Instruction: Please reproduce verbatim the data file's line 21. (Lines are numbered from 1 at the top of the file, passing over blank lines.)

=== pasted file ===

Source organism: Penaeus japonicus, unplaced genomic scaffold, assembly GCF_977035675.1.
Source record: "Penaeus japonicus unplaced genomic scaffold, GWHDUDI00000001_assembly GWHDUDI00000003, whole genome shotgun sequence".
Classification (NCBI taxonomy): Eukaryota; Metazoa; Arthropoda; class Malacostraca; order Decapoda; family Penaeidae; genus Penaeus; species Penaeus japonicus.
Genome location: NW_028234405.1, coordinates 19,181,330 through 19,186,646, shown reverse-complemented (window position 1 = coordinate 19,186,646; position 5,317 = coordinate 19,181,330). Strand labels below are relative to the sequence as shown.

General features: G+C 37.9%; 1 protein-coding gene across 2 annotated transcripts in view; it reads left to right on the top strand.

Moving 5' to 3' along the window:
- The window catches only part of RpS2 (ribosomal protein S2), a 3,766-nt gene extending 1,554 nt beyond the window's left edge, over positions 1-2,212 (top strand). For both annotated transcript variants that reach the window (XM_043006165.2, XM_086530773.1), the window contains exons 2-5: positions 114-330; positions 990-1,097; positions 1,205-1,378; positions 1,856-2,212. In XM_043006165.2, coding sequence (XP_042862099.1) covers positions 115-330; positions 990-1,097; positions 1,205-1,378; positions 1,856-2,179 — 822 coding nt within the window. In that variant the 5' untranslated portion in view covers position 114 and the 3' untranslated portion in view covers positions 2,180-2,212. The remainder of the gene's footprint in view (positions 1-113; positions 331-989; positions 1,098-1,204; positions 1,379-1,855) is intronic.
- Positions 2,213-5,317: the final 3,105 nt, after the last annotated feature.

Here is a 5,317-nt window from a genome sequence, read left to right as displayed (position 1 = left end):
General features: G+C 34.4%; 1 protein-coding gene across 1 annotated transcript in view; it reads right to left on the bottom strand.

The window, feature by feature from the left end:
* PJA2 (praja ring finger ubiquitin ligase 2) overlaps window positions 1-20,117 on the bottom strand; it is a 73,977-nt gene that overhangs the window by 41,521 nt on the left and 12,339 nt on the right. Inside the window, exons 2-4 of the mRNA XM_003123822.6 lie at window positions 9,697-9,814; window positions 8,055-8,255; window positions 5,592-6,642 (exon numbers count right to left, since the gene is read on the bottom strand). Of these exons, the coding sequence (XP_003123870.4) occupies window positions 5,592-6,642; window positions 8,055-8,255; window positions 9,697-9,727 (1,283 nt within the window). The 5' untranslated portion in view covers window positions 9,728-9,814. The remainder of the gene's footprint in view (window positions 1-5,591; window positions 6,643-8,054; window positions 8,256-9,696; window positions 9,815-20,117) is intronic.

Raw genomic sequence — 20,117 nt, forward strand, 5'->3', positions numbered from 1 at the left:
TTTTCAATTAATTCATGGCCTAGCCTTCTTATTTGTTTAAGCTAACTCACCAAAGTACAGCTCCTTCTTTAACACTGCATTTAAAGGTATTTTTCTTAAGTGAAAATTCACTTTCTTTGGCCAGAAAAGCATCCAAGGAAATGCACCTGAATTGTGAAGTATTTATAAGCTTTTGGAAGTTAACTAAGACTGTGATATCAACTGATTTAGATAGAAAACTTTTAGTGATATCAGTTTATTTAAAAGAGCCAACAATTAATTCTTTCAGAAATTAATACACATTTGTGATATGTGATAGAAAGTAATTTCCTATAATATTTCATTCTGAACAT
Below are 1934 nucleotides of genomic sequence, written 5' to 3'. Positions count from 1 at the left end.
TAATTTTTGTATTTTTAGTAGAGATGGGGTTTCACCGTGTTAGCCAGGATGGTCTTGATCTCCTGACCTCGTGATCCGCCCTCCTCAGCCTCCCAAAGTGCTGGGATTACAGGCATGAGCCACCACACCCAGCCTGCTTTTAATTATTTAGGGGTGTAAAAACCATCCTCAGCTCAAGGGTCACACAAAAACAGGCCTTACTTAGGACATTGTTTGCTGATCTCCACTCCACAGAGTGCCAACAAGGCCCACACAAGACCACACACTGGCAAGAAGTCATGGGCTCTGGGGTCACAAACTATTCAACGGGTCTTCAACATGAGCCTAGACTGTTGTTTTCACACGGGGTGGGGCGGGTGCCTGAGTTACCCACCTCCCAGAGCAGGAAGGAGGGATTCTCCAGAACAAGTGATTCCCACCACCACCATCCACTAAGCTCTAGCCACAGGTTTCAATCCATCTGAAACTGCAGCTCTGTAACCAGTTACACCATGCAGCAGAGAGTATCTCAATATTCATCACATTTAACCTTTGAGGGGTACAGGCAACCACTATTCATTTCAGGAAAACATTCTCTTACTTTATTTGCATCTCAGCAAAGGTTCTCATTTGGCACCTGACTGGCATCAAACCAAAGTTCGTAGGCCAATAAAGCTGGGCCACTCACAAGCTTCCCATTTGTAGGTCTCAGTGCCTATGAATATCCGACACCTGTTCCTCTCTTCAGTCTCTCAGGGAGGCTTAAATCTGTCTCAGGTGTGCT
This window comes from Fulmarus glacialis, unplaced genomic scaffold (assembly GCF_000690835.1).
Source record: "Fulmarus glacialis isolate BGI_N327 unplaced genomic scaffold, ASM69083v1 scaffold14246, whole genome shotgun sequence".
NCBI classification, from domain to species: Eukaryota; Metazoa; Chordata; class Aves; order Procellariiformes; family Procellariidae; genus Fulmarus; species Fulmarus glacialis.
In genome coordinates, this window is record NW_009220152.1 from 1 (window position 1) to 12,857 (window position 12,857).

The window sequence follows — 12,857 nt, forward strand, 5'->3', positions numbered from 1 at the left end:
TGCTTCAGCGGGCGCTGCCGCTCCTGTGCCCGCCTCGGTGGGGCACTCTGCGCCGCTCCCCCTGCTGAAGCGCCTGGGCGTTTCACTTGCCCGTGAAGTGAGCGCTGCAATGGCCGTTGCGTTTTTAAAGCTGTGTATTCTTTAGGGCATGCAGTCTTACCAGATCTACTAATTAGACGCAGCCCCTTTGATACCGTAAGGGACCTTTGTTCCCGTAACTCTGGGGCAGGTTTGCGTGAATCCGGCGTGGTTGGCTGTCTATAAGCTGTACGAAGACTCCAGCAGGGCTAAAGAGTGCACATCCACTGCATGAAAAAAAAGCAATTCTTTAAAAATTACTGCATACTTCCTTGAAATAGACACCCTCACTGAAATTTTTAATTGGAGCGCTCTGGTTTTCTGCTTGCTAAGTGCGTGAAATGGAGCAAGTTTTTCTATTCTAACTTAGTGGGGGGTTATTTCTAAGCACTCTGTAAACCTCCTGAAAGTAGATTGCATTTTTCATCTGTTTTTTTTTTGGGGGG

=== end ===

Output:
The window sequence follows — 12,857 nt, forward strand, 5'->3', positions numbered from 1 at the left end: